Archive for the ‘music’ Category

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First Aid Kit cover Jack White

1 August 2014

Triple j‘s Like a Version is always a must-listen on my way into work on a Friday morning. Today’s was an excellent amalgam of two of my favourite acts: First Aid Kit covering Jack White’s “Love Interruption”.

If you’re a Tenacious D fan, watch from the start (a bit of a Jack Black/Jack White contrast). Otherwise, the serious stuff starts from about 1:00.

You can see their harmonious original song, “My Silver Lining”, here.

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Jack White’s “Lazaretto”

24 April 2014
Not Johnny Depp. Or Tim Burton. Or Robert Smith.

Not Johnny Depp. Or Tim Burton. Or Robert Smith.

Here’s the next track from Jack White‘s second solo album, the titular “Lazaretto”.

This sounds like bluesy Rage Against The Machine. That’s promising.

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Instrumental taste of the second Jack White solo album, Lazaretto

3 April 2014

The Man Who Can Do No Musical Wrong has released a taster from his second solo album. Jack White’s Lazaretto will come out in June.

“High Ball Stepper” is a weird choice: a Zeppelinesque slab of crunching guitar instrumentals. Every second of it thrills me.

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Art vs Science – Create/Destroy

18 March 2014

A band I already like creates a track with thumping bass and falsetto vocals? I’m in.

Fun video too.

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Dave Hole at the Bridge Hotel

2 November 2013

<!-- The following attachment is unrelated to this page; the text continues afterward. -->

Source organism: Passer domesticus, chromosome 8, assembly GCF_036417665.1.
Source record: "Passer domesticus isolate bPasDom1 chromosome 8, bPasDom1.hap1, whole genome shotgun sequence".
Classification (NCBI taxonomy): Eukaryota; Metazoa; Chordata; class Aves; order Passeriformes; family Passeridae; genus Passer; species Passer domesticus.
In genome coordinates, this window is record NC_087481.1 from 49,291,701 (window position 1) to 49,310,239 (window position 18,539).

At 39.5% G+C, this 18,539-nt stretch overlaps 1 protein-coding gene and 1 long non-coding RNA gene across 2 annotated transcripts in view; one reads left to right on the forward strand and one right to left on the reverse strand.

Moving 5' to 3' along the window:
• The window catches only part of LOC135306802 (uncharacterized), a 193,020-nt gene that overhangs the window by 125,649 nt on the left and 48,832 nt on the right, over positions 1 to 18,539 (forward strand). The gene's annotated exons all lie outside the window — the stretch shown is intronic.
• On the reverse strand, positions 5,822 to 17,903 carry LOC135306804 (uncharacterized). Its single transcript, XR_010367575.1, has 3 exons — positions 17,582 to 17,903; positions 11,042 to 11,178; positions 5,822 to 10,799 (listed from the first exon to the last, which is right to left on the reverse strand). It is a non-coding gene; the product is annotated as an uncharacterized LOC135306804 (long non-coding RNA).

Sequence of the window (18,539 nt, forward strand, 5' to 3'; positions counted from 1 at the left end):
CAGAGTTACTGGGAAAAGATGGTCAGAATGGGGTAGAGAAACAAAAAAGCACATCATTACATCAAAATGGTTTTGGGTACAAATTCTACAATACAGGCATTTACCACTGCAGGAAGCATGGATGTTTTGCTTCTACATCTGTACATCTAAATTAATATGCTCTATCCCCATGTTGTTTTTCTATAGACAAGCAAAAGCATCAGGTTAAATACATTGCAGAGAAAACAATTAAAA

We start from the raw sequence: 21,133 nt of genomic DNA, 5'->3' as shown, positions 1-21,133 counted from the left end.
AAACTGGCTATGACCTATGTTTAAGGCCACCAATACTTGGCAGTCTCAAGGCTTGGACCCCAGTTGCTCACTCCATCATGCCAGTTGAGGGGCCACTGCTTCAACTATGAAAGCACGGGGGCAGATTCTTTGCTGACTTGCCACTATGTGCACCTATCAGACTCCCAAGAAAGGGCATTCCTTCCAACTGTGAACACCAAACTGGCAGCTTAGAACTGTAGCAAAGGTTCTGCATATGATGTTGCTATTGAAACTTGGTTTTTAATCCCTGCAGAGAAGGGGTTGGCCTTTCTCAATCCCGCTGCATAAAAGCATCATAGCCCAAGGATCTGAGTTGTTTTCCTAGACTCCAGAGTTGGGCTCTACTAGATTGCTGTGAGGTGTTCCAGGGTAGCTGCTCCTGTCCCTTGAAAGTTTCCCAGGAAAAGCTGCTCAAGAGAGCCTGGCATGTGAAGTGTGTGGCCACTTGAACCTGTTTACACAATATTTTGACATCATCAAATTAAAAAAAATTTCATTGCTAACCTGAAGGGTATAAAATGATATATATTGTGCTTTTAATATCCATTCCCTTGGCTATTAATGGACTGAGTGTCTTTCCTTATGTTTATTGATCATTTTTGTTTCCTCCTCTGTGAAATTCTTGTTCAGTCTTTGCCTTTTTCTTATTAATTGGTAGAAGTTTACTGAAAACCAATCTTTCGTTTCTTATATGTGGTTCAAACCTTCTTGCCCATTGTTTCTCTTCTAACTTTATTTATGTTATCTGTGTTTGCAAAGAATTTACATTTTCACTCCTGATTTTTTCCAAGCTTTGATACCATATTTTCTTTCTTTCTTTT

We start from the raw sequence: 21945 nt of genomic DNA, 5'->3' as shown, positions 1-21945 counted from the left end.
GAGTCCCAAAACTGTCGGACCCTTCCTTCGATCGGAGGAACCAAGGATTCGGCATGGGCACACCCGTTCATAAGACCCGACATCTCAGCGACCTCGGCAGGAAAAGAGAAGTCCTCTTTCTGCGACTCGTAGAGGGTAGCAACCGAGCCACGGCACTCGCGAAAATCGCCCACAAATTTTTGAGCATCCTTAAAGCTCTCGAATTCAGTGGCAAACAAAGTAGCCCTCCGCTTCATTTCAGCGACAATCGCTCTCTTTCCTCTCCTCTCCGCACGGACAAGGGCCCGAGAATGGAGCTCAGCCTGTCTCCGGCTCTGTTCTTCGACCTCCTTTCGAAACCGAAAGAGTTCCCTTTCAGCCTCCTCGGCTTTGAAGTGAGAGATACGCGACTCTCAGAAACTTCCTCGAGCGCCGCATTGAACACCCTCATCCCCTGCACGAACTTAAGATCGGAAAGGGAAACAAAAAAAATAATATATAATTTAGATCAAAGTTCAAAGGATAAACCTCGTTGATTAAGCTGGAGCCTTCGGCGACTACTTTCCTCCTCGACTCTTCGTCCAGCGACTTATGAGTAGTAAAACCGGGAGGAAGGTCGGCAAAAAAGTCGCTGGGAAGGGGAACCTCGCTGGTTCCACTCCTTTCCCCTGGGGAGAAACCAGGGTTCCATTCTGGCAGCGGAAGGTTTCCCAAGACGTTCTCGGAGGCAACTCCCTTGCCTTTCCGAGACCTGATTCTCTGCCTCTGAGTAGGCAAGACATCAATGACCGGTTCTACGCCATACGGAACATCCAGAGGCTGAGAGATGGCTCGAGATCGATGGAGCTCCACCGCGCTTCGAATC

I spent Halloween evening at the Bridge Hotel in Rozelle, Sydney, listening to the blues. This should come as a surprise to no one.

The Bridge is a no-frills place. It’s not sawdust-on-the-floors, but it’s not too far beyond that either. It’s a simple pub on one side and a small room with tables and a stage for music events on the other. The crowd the other night was, in the words of one of the performer, “small but select”. I and the two friends I went with would agree.

The first act was Canadian Charlie A’Court. I didn’t know until I looked him up, just before going into the room, that he’s actually a Nova Scotian like me. From Truro, in fact, so not far at all from where I grew up. Charlie’s got a powerful voice and plays a good acoustic guitar. He sounded great, and performed a good mix of blues, soft folk, and soul tunes.

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The main event was Dave Hole, an Australian slide guitarist I’ve been keen to see since I heard him on an Alligator blues collection I picked up in the early ’90s. He hasn’t toured much in recent years, and this mini-tour around Oz is an acoustic one. He came on stage with a Dobro steel guitar; he was later joined by a drummer on snare and high hat, and a bass player, so not the stack of Marshalls he admitted he usually uses.

But no matter what sort of guitar he has in his hands, Dave Hole can play a slide guitar. He coaxes all those emotive slide sounds from his instrument, the wails and shouts, the glissandos of mourning.

And Dave plays from his guts. There’s no artifice about his performance. His singing isn’t polished. He makes an effort, and grimaces and gestures and shouts, but not in a put-on way. He just has the air of someone who’s self-taught, who loves the old roadhouse blues tunes, and who loves playing them.

By the end of the night it was perhaps getting to be a bit too much of the same sliding trills, over and over, for me. But then he ended with his version of “Purple Haze” and left me with a smile. Thanks Dave.